Cyber attacks and anomaly detection are problems where the data is often highly unbalanced towards normal observations. Furthermore, the anomalies observed in real applications may be significantly different from the ones contained in the training data. It is, therefore, desirable to study methods that are able to detect anomalies only based on the distribution of the normal data. To address this problem, we propose a novel objective function for generative adversarial networks (GANs), referred to as STEPGAN. STEP-GAN simulates the distribution of possible anomalies by learning a modified version of the distribution of the task-specific normal data. It leverages multiple generators in a step-by-step interaction with a discriminator in order to capture different modes in the data distribution. The discriminator is optimized to distinguish not only between normal data and anomalies but also between the different generators, thus encouraging each generator to model a different mode in the distribution. This reduces the well-known mode collapse problem in GAN models considerably. We tested our method in the areas of power systems and network traffic control systems (NTCSs) using two publicly available highly imbalanced datasets, ICS (Industrial Control System) security dataset and UNSW-NB15, respectively. In both application domains, STEP-GAN outperforms the state-of-the-art systems as well as the two baseline systems we implemented as a comparison. In order to assess the generality of our model, additional experiments were carried out on seven real-world numerical datasets for anomaly detection in a variety of domains. In all datasets, the number of normal samples is significantly more than that of abnormal samples. Experimental results show that STEP-GAN outperforms several semi-supervised methods while being competitive with supervised methods.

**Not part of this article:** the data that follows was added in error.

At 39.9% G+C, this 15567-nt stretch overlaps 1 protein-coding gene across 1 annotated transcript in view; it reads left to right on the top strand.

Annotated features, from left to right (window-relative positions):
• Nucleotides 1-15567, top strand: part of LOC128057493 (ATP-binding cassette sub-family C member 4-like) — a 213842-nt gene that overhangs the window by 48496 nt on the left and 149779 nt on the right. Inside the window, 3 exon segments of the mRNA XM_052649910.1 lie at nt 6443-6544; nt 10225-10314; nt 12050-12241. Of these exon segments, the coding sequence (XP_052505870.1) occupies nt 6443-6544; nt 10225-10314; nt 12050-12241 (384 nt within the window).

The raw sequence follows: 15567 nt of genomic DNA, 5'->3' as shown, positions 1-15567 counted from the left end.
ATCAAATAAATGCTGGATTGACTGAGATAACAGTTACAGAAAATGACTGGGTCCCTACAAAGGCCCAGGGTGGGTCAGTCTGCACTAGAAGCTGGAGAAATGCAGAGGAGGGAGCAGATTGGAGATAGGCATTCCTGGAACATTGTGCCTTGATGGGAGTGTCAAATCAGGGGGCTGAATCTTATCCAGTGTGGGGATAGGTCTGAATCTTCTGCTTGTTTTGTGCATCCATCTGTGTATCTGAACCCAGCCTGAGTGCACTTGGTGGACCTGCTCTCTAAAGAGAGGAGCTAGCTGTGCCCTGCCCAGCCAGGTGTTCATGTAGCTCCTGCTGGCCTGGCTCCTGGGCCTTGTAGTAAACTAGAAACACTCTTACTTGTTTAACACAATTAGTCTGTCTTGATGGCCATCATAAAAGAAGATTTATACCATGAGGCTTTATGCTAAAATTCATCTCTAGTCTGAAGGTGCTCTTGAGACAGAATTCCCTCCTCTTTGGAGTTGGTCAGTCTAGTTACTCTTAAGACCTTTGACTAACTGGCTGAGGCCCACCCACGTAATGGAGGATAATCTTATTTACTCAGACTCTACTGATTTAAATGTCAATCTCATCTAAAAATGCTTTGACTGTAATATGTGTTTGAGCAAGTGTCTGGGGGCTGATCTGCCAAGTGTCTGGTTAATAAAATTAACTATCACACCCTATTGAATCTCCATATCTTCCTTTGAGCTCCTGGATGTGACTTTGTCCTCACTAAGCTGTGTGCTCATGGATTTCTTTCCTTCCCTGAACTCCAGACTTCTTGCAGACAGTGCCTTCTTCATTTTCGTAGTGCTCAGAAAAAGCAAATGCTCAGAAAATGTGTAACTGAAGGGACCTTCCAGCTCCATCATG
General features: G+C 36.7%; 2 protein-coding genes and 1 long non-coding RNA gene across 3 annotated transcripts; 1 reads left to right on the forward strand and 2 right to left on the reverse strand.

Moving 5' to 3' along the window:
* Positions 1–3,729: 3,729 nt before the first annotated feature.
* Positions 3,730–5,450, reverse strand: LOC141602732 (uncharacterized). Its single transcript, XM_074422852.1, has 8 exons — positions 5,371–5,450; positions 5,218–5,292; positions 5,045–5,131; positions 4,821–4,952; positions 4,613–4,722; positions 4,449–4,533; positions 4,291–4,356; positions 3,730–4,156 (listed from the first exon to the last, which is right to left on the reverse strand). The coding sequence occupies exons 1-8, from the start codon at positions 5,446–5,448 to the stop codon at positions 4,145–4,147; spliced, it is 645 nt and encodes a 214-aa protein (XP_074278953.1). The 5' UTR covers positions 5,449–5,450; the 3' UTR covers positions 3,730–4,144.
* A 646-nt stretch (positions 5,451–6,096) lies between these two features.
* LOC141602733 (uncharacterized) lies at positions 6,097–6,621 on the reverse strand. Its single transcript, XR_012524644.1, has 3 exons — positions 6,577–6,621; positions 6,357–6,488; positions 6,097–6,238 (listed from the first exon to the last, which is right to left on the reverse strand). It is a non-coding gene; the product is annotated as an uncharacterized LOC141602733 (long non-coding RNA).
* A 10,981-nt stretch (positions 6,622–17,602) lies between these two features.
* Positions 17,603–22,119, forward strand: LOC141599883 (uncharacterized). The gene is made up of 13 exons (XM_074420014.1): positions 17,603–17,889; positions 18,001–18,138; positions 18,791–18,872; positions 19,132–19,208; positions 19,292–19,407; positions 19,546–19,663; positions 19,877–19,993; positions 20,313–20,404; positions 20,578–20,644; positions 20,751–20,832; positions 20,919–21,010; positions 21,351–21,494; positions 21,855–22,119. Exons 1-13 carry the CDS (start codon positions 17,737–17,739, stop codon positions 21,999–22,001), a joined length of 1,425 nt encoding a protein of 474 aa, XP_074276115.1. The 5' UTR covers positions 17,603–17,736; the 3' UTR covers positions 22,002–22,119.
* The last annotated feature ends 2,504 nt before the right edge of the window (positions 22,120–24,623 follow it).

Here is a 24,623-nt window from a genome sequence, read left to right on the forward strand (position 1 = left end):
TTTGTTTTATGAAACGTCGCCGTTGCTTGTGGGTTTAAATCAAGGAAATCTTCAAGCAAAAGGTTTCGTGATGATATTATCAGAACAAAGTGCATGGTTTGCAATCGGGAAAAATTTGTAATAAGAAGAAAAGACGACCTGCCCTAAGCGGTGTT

• 7.
    Ahlberg, Sofie
    et al.
    KTH, Skolan för elektroteknik och datavetenskap (EECS), Intelligenta system, Reglerteknik.
    Axelsson, Agnes
    KTH, Skolan för elektroteknik och datavetenskap (EECS), Intelligenta system, Tal, musik och hörsel, TMH.
    Yu, Pian
    KTH, Skolan för elektroteknik och datavetenskap (EECS), Intelligenta system, Reglerteknik.
    Shaw Cortez, Wenceslao E.
    KTH, Skolan för elektroteknik och datavetenskap (EECS), Intelligenta system, Reglerteknik.
    Gao, Yuan
    Uppsala Univ, Dept Informat Technol, Uppsala, Sweden.;Shenzhen Inst Artificial Intelligence & Robot Soc, Ctr Intelligent Robots, Shenzhen, Peoples R China..
    Ghadirzadeh, Ali
    KTH, Skolan för elektroteknik och datavetenskap (EECS), Intelligenta system, Robotik, perception och lärande, RPL.
    Castellano, Ginevra